The Department for Energy and Climate Change (DECC) has published the latest solar photovoltaic installation figures for 2012, which show that from April 1-15, just 1,293 solar PV installs were registered for the feed-in tariff scheme.
Of the 1,293 installs, just 12 fell between 4-50kW. The rate of installs has plummeted a shocking 94 percent since the introduction of strict EPC requirements, multi-installation tariffs and swingeing cuts to FiT rates across the board were introduced in April.
The chart to the right shows the incredible boom and bust cycle of successive FiT policy changes that have rocked the industry. The first spike in installs demonstrates the rush of installs commissioned to beat the December 12 reference date, which saw an incredible 125.93MW of capacity installed in the seven days prior to December 12. After December 12, installs plummeted by 97 percent.
The second spike in installs occurred after the Supreme Court ruled that DECC had acted illegally in its setting of the December 12 reference date. This meant that all systems registered and installed before March 3 would receive the older, higher FiT rate. The period between February 26 and March 3 saw 35,886 systems installed.
The last and most recent spike in installs was caused by another reference date for FiT changes, this time April 1. From the start of April all properties with installed solar PV systems must hold an EPC level D in order to receive the full feed-in tariff rate. As a result of yet another restrictive measure being implemented on the industry, 13,777 installs were rushed through in the two weeks prior to April 1.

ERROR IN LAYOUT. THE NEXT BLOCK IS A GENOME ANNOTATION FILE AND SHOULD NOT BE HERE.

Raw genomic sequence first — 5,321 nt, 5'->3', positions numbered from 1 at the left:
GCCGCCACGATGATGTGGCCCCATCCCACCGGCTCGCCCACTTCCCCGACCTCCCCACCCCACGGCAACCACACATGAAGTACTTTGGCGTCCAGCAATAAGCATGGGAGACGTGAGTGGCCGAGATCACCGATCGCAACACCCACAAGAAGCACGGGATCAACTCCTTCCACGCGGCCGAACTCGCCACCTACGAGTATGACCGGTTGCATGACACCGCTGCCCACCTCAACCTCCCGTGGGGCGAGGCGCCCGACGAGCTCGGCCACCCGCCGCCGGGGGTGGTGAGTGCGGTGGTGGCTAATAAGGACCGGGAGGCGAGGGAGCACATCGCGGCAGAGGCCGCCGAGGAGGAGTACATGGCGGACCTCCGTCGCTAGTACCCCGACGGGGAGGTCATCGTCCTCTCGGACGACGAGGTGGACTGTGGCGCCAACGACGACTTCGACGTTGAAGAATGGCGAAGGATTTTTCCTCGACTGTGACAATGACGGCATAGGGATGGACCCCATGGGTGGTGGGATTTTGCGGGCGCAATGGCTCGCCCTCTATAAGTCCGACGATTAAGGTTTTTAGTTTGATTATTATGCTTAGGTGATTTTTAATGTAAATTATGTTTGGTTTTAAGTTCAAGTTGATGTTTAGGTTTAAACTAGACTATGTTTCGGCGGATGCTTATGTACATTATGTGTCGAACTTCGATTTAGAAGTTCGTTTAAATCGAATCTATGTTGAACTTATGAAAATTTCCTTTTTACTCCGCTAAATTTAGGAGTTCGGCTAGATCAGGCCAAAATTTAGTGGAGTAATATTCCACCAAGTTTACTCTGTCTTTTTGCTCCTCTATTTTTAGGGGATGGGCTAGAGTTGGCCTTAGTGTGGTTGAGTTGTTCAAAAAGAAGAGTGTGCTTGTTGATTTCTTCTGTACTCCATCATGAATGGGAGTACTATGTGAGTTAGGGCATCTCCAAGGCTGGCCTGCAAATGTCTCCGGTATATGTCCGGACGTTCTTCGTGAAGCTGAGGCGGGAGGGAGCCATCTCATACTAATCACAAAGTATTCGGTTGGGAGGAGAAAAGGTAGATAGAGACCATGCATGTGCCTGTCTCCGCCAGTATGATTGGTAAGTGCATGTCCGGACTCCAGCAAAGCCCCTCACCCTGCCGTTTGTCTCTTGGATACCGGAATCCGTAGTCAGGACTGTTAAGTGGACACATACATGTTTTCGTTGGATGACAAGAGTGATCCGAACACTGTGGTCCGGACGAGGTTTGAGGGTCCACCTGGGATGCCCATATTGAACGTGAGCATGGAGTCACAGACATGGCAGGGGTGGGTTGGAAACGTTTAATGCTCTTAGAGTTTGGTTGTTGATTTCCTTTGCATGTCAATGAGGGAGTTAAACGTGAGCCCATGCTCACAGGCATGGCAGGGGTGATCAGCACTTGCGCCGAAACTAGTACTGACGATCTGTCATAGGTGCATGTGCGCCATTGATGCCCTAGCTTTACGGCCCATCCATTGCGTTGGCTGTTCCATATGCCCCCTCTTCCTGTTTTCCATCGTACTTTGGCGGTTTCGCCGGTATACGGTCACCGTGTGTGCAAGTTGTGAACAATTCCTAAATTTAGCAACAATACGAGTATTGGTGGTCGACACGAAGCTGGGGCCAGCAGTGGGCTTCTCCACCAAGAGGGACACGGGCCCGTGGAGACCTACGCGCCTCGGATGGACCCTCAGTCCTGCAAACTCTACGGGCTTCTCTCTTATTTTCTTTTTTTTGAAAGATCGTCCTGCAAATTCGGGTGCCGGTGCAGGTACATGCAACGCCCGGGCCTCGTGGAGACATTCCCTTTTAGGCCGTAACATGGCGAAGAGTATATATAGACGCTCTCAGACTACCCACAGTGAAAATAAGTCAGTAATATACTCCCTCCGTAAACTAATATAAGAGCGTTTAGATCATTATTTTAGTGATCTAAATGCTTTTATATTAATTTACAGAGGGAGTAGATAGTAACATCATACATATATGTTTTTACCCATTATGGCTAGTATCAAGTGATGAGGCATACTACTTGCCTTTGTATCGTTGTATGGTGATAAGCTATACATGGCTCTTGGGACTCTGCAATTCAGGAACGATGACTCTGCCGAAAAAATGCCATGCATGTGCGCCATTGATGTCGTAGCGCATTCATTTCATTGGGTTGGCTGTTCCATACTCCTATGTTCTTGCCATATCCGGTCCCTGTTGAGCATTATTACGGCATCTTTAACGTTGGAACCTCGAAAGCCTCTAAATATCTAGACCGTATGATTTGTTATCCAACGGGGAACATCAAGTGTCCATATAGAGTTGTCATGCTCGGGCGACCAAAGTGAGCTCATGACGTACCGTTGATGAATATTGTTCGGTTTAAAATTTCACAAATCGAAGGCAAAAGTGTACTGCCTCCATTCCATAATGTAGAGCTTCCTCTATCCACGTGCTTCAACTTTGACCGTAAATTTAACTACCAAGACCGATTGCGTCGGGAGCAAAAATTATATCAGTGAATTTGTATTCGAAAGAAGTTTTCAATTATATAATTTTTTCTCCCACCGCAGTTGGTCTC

In October, Climate Change and Energy Minister Greg Barker said: “My priority is to put the solar industry on a firm footing so that it can remain a successful and prosperous part of the green economy, and so that it doesn’t fall victim to boom and bust.”
The latest figures serve as damning evidence that the Minister’s plans have in fact done the opposite and promoted boom and bust. However, as the comprehensive new range of FiT changes have only recently been introduced, the UK solar industry might have to wait until the new measures have had time to take effect before passing judgement.
The latest round of solar installation figures make for grim reading for an industry that is becoming increasingly frustrated by a perceived lack of support from Government. One thing is clear, if we are to reach Barker’s stated 22GW by 2020 ambition installation rates must pick up.